Picking coach now fine art NFL: With motivators and communicators seen as more critical than strategists these days, owners and GMs wait for that gut feeling.

November 11, 1998|By Ken Murray | Ken Murray,SUN STAFF

When Jerry Jones chose Chan Gailey to coach the Dallas Cowboys last February, it concluded one of the most exhaustive coaching searches in recent NFL history.

Gailey, offensive coordinator with the Pittsburgh Steelers at the time, came out of the shadows to win the job in the 11th hour of a 34-day process. Still, he was the choice only after former UCLA coach Terry Donahue balked at accepting one of the league's lowest salaries.

Among the candidates left in Gailey's wake were former San Francisco 49ers coach George Seifert, a two-time Super Bowl winner, and Green Bay Packers offensive coordinator Sherm Lewis.

In the end, Jones, the Cowboys' owner, opted for offense over defense (Seifert's specialty). In Gailey, he chose a low-profile career assistant over a high-profile coordinator (Lewis) who had collected four Super Bowl rings with two organizations.

The right choice?

Ten weeks into the season, Gailey has the Cowboys (6-3) sitting in first place in the NFC East with much the same team that was in a 6-10 free fall under Barry Switzer.

Jones' winding path to find a coach is certain to be revisited a number of times before the spring. Headed down the homestretch of the season, no fewer than four coaches -- and perhaps as many as eight -- figure to be fired for various deficiencies.

San Diego's Kevin Gilbride was the first to go, in Week 7 after the Chargers started 2-4. He was replaced by interim coach June Jones, who had coached the quarterbacks.

Those on slippery ice include Washington's Norv Turner, Philadelphia's Ray Rhodes, St. Louis' Dick Vermeil, Seattle's Dennis Erickson, Carolina's Dom Capers and the Ravens' Ted Marchibroda. Pending the second-half finishes of the Kansas City Chiefs and Chicago Bears, the jobs of Marty Schottenheimer and Dave Wannstedt, respectively, might also be in jeopardy.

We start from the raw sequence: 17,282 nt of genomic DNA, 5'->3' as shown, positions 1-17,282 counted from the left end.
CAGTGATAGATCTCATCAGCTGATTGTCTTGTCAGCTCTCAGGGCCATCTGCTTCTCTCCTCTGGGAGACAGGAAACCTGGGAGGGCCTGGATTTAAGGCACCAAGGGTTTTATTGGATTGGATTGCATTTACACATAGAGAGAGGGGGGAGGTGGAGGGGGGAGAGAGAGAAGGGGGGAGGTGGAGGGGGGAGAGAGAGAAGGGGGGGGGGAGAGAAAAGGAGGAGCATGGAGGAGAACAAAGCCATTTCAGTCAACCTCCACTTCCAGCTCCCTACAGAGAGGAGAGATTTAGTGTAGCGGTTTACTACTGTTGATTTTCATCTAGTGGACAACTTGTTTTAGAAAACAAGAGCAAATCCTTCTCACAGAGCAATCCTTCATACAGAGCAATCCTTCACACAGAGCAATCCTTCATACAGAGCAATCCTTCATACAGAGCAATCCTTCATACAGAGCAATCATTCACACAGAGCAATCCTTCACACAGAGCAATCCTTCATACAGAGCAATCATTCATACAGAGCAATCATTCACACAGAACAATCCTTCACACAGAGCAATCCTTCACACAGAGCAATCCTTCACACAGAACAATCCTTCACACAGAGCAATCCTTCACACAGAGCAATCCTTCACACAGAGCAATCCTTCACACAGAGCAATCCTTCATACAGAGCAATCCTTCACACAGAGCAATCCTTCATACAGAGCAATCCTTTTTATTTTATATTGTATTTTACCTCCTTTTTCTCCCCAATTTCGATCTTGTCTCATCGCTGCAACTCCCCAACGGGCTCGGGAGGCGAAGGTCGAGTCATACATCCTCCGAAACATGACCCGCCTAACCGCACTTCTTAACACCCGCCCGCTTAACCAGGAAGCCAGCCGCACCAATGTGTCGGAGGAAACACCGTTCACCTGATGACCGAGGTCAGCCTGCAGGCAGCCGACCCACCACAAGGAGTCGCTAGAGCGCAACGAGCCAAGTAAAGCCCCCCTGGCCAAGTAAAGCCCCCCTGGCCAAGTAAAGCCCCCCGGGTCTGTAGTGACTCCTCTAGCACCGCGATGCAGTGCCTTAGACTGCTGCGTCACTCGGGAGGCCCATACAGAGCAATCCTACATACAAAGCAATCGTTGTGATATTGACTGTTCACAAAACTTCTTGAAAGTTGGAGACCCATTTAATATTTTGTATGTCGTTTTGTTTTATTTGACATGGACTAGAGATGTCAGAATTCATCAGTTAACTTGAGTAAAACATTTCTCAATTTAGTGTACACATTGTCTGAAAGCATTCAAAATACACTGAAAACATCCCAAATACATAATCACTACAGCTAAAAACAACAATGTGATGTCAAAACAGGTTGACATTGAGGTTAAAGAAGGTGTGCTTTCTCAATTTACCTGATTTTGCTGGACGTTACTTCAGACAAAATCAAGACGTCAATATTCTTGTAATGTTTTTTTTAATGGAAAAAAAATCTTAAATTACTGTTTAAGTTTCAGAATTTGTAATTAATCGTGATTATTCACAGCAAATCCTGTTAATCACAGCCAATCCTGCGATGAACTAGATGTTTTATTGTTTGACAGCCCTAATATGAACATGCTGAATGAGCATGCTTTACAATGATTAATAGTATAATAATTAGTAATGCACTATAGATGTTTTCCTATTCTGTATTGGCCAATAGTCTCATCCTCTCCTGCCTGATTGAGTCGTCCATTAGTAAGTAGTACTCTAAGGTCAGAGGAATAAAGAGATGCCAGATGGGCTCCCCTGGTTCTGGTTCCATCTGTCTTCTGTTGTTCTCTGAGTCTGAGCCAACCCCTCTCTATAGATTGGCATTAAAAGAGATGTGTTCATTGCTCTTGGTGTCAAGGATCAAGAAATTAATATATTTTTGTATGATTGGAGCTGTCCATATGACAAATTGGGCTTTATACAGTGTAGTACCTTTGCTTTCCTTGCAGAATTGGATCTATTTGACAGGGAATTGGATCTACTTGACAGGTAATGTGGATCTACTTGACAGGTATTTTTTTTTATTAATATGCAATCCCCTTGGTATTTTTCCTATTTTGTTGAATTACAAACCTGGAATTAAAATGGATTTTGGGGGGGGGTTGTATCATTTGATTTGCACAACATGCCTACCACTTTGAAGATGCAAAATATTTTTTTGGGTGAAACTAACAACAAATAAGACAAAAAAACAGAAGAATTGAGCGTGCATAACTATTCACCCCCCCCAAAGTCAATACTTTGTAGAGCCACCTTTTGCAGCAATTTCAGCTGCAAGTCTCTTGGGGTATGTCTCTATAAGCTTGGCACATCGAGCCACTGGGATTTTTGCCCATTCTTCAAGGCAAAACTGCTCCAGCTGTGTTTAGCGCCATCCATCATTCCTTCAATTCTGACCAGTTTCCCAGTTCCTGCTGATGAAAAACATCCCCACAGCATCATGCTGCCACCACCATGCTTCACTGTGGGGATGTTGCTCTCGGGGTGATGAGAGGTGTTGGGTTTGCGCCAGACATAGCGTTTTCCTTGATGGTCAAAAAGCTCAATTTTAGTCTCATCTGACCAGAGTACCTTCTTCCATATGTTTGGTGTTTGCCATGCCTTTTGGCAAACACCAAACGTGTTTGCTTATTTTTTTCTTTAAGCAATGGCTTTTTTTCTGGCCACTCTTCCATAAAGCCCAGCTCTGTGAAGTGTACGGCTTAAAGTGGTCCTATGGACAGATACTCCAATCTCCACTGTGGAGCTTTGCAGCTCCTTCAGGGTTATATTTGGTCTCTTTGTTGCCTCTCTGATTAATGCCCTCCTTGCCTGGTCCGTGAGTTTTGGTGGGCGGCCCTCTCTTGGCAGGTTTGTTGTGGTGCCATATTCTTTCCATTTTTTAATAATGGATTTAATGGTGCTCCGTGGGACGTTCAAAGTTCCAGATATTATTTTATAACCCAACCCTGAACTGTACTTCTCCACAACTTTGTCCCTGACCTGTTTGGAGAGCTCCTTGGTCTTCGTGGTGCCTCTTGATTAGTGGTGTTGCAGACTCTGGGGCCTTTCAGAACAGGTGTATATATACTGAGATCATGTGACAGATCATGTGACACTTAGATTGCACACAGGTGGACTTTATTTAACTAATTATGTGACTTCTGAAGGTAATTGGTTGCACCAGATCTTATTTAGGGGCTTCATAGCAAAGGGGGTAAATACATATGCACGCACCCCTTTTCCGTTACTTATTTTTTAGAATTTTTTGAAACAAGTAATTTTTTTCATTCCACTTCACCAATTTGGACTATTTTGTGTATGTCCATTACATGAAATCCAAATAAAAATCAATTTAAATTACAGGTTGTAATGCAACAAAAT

Selecting a head coach in today's NFL is a tricky business. An owner must lean heavily on instinct, philosophy of the franchise and educated guesswork in the interview process to arrive at a choice.

Managing today's athletes is not as simple as drawing up a power sweep. There is increased emphasis on communication skills and lessened emphasis on tactical insight. One general manager who recently conducted a coaching search of his own wanted a leader who could meet the varied demands of the job, not simply a strategist.

"It didn't make a difference whether my guy was a defensive guy or an offensive guy," the general manager said. "I was looking for someone with leadership, motivation, who was a talent evaluator and a recruiter, and someone with a track record.

"He also had to be able to deal with the media. At the bottom of my list was X's and O's because he can hire those guys."

Another league executive pointed to the need for a coach with communication skills.

"You're looking for somebody who relates to players," he said. "You need somebody with a good background, with a lot of energy who wants a challenge. You want somebody who can control players."

Who makes the best candidate?

Is it a big-name coach with a proven track record, like, say, the Green Bay Packers' Mike Holmgren, who could be available? Or the hot coordinator, like Brian Billick, who directs the NFC's most prolific offense with the Minnesota Vikings?

Does an owner go for a highly successful older assistant like Kansas City defensive coordinator Gunther Cunningham, who's 49 and has coached in the NFL for 17 years? Or does he try to find the next Jon Gruden, at 35 the NFL's youngest coach, who has the Oakland Raiders in playoff contention his first season?

Then there's always the college arena.

What follows is a list of prospective candidates -- based on conversations with league executives -- who might join in the interview process in the coming months.

Top-job experience

This group obviously starts with Holmgren, who has a contract clause that will allow him to leave the Packers for a dual title job as general manager/coach after the season at the cost of a second-round draft pick. Holmgren has been connected to possible openings in San Diego, Seattle and San Francisco.

Seifert won 108 games in eight seasons with the 49ers, then was pushed out because he didn't win more than two Super Bowls. It says something, though, that he isn't regarded a candidate for the Cleveland Browns expansion job even though his old boss, Carmen Policy, is in control there.

Of the current coaches on the firing line, Capers and Rhodes appear most likely to get second chances.

Offensive coordinators

The most prominent names are those of Billick, whose Vikings are averaging 32.9 points a game this season; Gary Kubiak of the Denver Broncos; Chris Palmer of the Jacksonville Jaguars; Joe Pendry of the Buffalo Bills, and Lewis.

Kubiak doesn't call plays with the Broncos, but has considerable input into one of the league's most versatile offenses. He has worked on two Super Bowl staffs with Mike Shanahan (49ers in 1994, Broncos in 1997), and was interviewed for the Dallas job last winter.

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